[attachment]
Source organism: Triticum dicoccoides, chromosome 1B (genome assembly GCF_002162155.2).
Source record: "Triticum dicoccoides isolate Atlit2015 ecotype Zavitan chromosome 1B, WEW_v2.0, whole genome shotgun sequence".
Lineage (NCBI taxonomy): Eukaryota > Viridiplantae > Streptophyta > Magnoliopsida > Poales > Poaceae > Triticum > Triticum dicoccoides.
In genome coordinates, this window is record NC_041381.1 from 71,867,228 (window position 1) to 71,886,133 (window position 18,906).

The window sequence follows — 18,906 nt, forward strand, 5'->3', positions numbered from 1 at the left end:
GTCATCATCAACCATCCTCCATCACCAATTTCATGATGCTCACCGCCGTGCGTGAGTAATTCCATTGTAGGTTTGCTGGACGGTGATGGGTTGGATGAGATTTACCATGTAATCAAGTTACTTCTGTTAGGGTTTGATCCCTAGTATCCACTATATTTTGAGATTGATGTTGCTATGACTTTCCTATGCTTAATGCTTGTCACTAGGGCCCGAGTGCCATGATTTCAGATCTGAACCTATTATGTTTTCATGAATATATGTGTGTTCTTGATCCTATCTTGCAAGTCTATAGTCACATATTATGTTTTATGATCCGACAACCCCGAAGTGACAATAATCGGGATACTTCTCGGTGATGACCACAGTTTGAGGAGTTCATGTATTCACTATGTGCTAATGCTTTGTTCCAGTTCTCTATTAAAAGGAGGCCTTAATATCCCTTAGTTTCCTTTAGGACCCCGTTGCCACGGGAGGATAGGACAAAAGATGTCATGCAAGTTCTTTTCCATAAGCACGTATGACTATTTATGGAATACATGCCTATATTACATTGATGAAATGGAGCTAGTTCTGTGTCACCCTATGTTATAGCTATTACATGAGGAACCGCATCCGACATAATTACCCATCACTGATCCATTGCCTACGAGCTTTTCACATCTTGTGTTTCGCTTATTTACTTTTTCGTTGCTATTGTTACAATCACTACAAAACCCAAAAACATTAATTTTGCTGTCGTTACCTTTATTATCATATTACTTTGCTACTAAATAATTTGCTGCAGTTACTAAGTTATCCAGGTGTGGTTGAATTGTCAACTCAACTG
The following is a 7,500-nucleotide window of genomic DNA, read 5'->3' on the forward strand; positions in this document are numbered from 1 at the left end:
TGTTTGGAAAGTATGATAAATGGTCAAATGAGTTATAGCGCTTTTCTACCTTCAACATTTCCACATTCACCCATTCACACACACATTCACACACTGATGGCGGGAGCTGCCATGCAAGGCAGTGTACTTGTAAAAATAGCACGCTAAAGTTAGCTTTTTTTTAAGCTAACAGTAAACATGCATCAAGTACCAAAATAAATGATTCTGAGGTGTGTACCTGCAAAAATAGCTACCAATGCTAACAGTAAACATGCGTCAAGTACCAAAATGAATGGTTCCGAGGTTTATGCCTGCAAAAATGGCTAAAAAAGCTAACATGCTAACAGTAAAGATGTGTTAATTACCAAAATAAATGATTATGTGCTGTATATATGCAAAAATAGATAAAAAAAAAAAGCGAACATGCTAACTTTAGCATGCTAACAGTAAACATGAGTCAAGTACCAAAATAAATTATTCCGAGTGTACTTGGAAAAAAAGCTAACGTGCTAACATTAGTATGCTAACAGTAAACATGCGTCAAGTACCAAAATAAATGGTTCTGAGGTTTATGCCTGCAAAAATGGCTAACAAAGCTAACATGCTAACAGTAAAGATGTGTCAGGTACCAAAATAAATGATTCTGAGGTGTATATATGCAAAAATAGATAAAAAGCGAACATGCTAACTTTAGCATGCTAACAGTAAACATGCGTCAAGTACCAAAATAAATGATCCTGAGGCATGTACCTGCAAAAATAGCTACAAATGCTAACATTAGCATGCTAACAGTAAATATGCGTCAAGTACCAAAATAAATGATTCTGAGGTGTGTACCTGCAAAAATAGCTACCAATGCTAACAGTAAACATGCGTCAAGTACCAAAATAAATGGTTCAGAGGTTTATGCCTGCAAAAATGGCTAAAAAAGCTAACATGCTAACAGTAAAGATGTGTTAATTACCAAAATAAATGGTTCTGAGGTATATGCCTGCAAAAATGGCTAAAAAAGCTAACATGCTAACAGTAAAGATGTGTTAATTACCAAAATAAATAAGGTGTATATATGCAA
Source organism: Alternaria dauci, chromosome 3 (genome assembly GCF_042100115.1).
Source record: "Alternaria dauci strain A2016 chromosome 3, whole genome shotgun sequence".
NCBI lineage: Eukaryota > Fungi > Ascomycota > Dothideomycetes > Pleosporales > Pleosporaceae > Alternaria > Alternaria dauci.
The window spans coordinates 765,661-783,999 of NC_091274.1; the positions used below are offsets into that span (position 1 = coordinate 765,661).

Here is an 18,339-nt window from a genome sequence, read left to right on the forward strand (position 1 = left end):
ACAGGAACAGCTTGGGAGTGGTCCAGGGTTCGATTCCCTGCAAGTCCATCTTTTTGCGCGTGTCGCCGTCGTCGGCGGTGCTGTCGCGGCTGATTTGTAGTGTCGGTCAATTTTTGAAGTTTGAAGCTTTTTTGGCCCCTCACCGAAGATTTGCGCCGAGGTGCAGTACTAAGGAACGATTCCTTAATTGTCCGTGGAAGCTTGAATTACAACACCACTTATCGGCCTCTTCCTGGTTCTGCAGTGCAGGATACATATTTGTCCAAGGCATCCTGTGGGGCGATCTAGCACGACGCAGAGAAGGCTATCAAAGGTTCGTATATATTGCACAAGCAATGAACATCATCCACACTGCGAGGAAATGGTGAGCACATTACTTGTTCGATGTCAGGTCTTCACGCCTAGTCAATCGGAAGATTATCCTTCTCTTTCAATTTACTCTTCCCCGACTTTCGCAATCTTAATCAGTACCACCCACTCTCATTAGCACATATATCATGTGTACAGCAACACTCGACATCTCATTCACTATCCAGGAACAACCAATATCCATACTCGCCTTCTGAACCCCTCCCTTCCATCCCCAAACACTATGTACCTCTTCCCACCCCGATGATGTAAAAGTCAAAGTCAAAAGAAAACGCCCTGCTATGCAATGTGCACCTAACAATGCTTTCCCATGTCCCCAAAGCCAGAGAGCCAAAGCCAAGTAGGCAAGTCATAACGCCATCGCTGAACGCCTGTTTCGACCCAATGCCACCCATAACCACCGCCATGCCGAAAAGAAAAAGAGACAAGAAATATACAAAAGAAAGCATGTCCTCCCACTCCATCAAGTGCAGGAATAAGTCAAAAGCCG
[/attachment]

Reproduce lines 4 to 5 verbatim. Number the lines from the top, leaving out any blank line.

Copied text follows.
In genome coordinates, this window is record NC_041381.1 from 71,867,228 (window position 1) to 71,886,133 (window position 18,906).

The window sequence follows — 18,906 nt, forward strand, 5'->3', positions numbered from 1 at the left end: